Oregon Public Universities

 

Classification Specifications

INSTRUMENT TECHNOLOGIST-ELECTR

Classification Number: 3173

SALARY RANGE

  Step 5 Step 6 Step 7 Step 8 Step 9 Step 10
Salary Range 23B $3975 $4175 $4372 $4581 $4800 $5037

GENERAL DESCRIPTION OF CLASS

The INSTRUMENT TECHNOLOGIST (ELECTRONIC) under general supervision designs and develops new electronic, instrument communication and computer systems, equipment, and circuits used for scientific research, medical research, and administrative applications. Duties may include the performance and/or coordination of construction, modification testing, debugging, and maintenance of systems and equipment.

DISTINGUISHING FEATURES

The Instrument Technologist (Electronic) is distinguished from the Instrument Technician 3 (Electronic) by the greater emphasis on independent judgment, more extensive experience in the analysis and design of complex circuits and systems and the amount and degree of contact with users; incumbents at this level serve as project/team leaders, coordinate the work of subordinate technicians, and are required to have technical expertise in two or more fields. The Instrument Technologist (Electronic) is considered a specialized technical resource person for other electronic and computer personnel.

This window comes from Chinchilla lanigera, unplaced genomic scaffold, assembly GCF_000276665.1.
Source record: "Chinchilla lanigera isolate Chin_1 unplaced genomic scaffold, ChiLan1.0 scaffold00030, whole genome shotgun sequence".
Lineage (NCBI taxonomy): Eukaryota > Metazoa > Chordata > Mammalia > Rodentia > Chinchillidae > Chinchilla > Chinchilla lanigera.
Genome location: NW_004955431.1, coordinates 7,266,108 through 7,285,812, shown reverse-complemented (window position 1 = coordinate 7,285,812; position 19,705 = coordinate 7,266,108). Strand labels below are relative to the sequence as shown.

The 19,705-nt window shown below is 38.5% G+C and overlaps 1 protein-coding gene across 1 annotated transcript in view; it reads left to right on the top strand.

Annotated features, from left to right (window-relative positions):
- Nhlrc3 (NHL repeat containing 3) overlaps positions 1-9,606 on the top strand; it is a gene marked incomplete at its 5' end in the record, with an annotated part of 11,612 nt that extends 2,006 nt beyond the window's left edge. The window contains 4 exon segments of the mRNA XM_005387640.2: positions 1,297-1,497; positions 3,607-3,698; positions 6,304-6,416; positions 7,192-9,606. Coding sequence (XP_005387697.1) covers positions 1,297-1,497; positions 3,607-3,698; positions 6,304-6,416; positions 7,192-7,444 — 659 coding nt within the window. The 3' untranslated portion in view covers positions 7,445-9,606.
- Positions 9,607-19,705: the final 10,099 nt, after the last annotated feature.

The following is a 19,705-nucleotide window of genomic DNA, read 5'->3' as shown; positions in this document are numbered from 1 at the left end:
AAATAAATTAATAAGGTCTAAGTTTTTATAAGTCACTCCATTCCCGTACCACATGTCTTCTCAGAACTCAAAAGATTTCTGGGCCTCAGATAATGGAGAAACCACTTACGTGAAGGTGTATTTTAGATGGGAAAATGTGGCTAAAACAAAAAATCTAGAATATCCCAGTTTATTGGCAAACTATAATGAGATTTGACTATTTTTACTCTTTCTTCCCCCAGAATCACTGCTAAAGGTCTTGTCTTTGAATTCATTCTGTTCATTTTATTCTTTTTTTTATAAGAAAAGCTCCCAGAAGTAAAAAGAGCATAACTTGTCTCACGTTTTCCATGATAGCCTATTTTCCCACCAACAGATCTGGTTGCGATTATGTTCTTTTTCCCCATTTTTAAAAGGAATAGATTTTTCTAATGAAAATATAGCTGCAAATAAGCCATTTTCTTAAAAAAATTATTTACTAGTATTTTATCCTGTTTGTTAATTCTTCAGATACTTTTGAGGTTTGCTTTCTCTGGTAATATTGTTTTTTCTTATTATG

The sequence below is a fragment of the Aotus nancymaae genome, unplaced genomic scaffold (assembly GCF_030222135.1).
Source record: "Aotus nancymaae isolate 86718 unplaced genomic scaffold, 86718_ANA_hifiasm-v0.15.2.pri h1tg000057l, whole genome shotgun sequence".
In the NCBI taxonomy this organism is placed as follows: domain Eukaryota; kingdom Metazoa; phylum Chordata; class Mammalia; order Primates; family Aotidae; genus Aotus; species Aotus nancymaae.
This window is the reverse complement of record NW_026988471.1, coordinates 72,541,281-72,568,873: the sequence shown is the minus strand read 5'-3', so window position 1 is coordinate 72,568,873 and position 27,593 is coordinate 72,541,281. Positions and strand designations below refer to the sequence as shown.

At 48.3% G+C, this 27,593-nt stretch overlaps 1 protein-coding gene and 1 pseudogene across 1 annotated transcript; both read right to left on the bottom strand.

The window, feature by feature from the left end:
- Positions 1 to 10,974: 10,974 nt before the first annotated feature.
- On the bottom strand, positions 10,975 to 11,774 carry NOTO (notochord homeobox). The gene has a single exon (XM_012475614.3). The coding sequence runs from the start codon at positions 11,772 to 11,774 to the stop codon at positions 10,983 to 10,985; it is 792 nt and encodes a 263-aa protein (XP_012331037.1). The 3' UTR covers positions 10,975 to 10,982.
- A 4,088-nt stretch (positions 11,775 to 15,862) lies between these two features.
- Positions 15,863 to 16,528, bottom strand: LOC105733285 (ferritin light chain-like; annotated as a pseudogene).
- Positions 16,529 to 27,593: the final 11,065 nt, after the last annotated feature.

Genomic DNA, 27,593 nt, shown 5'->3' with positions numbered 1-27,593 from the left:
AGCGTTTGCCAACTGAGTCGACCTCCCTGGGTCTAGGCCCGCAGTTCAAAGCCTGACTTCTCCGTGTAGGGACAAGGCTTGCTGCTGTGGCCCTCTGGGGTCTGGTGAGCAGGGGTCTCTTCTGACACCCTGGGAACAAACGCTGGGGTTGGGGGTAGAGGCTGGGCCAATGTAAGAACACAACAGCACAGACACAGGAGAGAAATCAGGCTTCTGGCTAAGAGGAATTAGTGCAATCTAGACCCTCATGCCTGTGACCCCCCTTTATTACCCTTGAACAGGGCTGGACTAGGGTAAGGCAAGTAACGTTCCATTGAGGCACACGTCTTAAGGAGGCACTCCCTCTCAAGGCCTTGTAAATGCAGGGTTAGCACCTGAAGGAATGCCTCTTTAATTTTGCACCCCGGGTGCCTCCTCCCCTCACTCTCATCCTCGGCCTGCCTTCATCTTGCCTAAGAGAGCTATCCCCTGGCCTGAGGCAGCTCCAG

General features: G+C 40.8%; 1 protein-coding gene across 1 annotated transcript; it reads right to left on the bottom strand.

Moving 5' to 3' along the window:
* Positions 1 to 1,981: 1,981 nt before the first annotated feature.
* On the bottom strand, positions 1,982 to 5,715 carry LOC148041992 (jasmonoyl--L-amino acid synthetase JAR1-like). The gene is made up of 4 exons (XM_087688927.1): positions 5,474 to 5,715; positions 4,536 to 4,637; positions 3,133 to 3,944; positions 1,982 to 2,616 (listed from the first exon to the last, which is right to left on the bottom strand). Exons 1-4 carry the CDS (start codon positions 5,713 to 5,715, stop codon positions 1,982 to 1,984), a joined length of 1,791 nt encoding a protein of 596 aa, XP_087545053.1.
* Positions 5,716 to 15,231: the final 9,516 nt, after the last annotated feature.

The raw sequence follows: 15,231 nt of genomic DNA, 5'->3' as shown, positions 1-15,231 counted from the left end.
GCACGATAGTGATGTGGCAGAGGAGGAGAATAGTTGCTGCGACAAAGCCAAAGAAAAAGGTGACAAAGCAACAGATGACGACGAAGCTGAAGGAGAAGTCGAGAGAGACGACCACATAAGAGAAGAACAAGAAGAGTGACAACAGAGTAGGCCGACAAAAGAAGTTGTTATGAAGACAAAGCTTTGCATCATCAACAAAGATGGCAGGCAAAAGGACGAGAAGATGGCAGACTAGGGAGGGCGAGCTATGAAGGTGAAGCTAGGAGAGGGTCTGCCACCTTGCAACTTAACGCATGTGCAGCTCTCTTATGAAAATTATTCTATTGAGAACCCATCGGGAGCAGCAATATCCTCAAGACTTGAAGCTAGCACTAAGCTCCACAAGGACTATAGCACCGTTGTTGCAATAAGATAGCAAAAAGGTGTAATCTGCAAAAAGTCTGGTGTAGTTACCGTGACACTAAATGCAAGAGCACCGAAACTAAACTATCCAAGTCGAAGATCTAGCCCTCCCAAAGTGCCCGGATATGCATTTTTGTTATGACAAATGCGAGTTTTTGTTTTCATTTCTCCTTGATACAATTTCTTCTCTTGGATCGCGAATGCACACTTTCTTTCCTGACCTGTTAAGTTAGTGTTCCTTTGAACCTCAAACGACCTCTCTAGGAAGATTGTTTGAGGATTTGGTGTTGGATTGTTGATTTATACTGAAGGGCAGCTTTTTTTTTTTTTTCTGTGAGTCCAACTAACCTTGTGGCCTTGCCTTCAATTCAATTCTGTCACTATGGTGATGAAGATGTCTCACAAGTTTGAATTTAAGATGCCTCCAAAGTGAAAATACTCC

DUTIES AND RESPONSIBILITIES

Allocation of positions to this class will depend on the total work performed which may include one or a combination of the duties or tasks listed below. Examples of assignments allocated to this level of difficulty and responsibility are:

  1. Electronic System Design and Integration. Typical tasks: performs design for instrumentation, computer and communication systems required in support of a major research effort involving substantial investments in staff time and equipment; defines with faculty investigator the general system and/or equipment concepts; performs detailed circuit design using manufacturer's component data sheets (components used include passive and active discrete and integrated circuits); designs modifications to existing laboratory instruments for interfacing to computers; designs computer data acquisition and control interfaces; designs and modifies Radio Frequency circuits and equipment used in Nuclear Magnetic Resonance, Mass Spectrometer and related equipment and systems; coordinates and/or performs debugging and testing of the equipment and/or system; creates documentation, including circuit schematic, timing and State diagrams, and operations manuals; may become involved in areas of design involving Analog, Digital, Optical, Software, Radio Frequency and multiple pole filter technologies, or passive and active components, including state-of-the-art semiconductors used in digital, low level analog and RF applications.
  2. Construction. Typical tasks: performs/coordinates difficult construction of equipment and circuits using machine shop equipment, multi-layer printed circuit boards, and wire-wrap techniques; adheres to waveguide, and transmission and strip-line principles for RF and high speed data transmission circuits.